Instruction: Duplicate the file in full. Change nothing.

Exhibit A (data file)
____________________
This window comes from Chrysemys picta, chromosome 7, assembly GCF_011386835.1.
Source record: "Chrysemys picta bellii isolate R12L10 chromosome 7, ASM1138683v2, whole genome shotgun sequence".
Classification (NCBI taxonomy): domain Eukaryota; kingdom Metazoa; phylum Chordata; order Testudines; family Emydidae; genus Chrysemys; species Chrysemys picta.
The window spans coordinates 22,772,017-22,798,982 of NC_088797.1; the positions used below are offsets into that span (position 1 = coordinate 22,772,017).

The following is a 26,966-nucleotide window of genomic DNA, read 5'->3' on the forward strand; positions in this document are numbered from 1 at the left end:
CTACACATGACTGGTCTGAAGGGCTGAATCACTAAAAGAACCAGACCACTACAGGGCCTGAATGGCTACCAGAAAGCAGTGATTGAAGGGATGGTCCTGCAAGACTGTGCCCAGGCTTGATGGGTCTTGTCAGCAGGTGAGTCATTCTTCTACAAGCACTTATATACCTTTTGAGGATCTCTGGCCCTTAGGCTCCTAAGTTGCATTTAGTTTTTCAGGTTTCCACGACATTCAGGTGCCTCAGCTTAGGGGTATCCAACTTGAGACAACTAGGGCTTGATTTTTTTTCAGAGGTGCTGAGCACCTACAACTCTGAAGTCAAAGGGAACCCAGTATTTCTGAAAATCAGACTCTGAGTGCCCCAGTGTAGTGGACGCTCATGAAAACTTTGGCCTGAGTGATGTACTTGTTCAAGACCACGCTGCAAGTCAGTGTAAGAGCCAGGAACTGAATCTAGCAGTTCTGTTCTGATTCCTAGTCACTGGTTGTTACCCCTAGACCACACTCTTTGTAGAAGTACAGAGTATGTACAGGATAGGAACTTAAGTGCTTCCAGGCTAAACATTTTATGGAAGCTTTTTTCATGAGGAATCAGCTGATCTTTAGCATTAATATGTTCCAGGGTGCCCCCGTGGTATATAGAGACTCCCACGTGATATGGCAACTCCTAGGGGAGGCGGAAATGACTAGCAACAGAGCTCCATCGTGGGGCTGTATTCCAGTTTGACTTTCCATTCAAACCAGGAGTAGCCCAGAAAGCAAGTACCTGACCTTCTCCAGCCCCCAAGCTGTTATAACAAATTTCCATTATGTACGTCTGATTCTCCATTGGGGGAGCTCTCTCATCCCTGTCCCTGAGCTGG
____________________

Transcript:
This window comes from Chrysemys picta, chromosome 7, assembly GCF_011386835.1.
Source record: "Chrysemys picta bellii isolate R12L10 chromosome 7, ASM1138683v2, whole genome shotgun sequence".
Classification (NCBI taxonomy): domain Eukaryota; kingdom Metazoa; phylum Chordata; order Testudines; family Emydidae; genus Chrysemys; species Chrysemys picta.
The window spans coordinates 22,772,017-22,798,982 of NC_088797.1; the positions used below are offsets into that span (position 1 = coordinate 22,772,017).

The following is a 26,966-nucleotide window of genomic DNA, read 5'->3' on the forward strand; positions in this document are numbered from 1 at the left end:
CTACACATGACTGGTCTGAAGGGCTGAATCACTAAAAGAACCAGACCACTACAGGGCCTGAATGGCTACCAGAAAGCAGTGATTGAAGGGATGGTCCTGCAAGACTGTGCCCAGGCTTGATGGGTCTTGTCAGCAGGTGAGTCATTCTTCTACAAGCACTTATATACCTTTTGAGGATCTCTGGCCCTTAGGCTCCTAAGTTGCATTTAGTTTTTCAGGTTTCCACGACATTCAGGTGCCTCAGCTTAGGGGTATCCAACTTGAGACAACTAGGGCTTGATTTTTTTTCAGAGGTGCTGAGCACCTACAACTCTGAAGTCAAAGGGAACCCAGTATTTCTGAAAATCAGACTCTGAGTGCCCCAGTGTAGTGGACGCTCATGAAAACTTTGGCCTGAGTGATGTACTTGTTCAAGACCACGCTGCAAGTCAGTGTAAGAGCCAGGAACTGAATCTAGCAGTTCTGTTCTGATTCCTAGTCACTGGTTGTTACCCCTAGACCACACTCTTTGTAGAAGTACAGAGTATGTACAGGATAGGAACTTAAGTGCTTCCAGGCTAAACATTTTATGGAAGCTTTTTTCATGAGGAATCAGCTGATCTTTAGCATTAATATGTTCCAGGGTGCCCCCGTGGTATATAGAGACTCCCACGTGATATGGCAACTCCTAGGGGAGGCGGAAATGACTAGCAACAGAGCTCCATCGTGGGGCTGTATTCCAGTTTGACTTTCCATTCAAACCAGGAGTAGCCCAGAAAGCAAGTACCTGACCTTCTCCAGCCCCCAAGCTGTTATAACAAATTTCCATTATGTACGTCTGATTCTCCATTGGGGGAGCTCTCTCATCCCTGTCCCTGAGCTGG